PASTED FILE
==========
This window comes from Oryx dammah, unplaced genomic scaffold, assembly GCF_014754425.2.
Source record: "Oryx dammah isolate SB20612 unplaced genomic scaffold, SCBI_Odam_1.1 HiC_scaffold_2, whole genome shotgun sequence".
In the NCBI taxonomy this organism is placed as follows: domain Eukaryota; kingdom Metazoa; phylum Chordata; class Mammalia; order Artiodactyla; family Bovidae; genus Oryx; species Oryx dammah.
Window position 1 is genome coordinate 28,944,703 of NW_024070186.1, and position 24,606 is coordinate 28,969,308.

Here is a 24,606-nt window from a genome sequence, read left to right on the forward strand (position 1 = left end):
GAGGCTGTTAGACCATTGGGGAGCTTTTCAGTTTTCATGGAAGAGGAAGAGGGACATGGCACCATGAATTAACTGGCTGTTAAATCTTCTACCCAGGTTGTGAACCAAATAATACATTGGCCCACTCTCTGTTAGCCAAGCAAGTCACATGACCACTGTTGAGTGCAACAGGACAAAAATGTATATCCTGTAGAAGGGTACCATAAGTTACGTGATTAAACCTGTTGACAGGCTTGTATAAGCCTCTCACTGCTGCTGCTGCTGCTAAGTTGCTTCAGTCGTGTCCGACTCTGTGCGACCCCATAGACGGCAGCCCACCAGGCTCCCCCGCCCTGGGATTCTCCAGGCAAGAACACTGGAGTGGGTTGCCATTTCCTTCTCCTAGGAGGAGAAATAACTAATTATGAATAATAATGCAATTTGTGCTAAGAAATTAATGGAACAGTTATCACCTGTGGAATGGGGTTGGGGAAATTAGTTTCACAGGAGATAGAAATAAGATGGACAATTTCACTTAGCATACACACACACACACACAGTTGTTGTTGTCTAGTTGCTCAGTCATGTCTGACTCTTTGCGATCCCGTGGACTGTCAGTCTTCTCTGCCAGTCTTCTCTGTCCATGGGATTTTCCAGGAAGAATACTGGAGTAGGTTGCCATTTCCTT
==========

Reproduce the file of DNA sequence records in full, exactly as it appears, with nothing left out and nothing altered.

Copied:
This window comes from Oryx dammah, unplaced genomic scaffold, assembly GCF_014754425.2.
Source record: "Oryx dammah isolate SB20612 unplaced genomic scaffold, SCBI_Odam_1.1 HiC_scaffold_2, whole genome shotgun sequence".
In the NCBI taxonomy this organism is placed as follows: domain Eukaryota; kingdom Metazoa; phylum Chordata; class Mammalia; order Artiodactyla; family Bovidae; genus Oryx; species Oryx dammah.
Window position 1 is genome coordinate 28,944,703 of NW_024070186.1, and position 24,606 is coordinate 28,969,308.

Here is a 24,606-nt window from a genome sequence, read left to right on the forward strand (position 1 = left end):
GAGGCTGTTAGACCATTGGGGAGCTTTTCAGTTTTCATGGAAGAGGAAGAGGGACATGGCACCATGAATTAACTGGCTGTTAAATCTTCTACCCAGGTTGTGAACCAAATAATACATTGGCCCACTCTCTGTTAGCCAAGCAAGTCACATGACCACTGTTGAGTGCAACAGGACAAAAATGTATATCCTGTAGAAGGGTACCATAAGTTACGTGATTAAACCTGTTGACAGGCTTGTATAAGCCTCTCACTGCTGCTGCTGCTGCTAAGTTGCTTCAGTCGTGTCCGACTCTGTGCGACCCCATAGACGGCAGCCCACCAGGCTCCCCCGCCCTGGGATTCTCCAGGCAAGAACACTGGAGTGGGTTGCCATTTCCTTCTCCTAGGAGGAGAAATAACTAATTATGAATAATAATGCAATTTGTGCTAAGAAATTAATGGAACAGTTATCACCTGTGGAATGGGGTTGGGGAAATTAGTTTCACAGGAGATAGAAATAAGATGGACAATTTCACTTAGCATACACACACACACACACAGTTGTTGTTGTCTAGTTGCTCAGTCATGTCTGACTCTTTGCGATCCCGTGGACTGTCAGTCTTCTCTGCCAGTCTTCTCTGTCCATGGGATTTTCCAGGAAGAATACTGGAGTAGGTTGCCATTTCCTT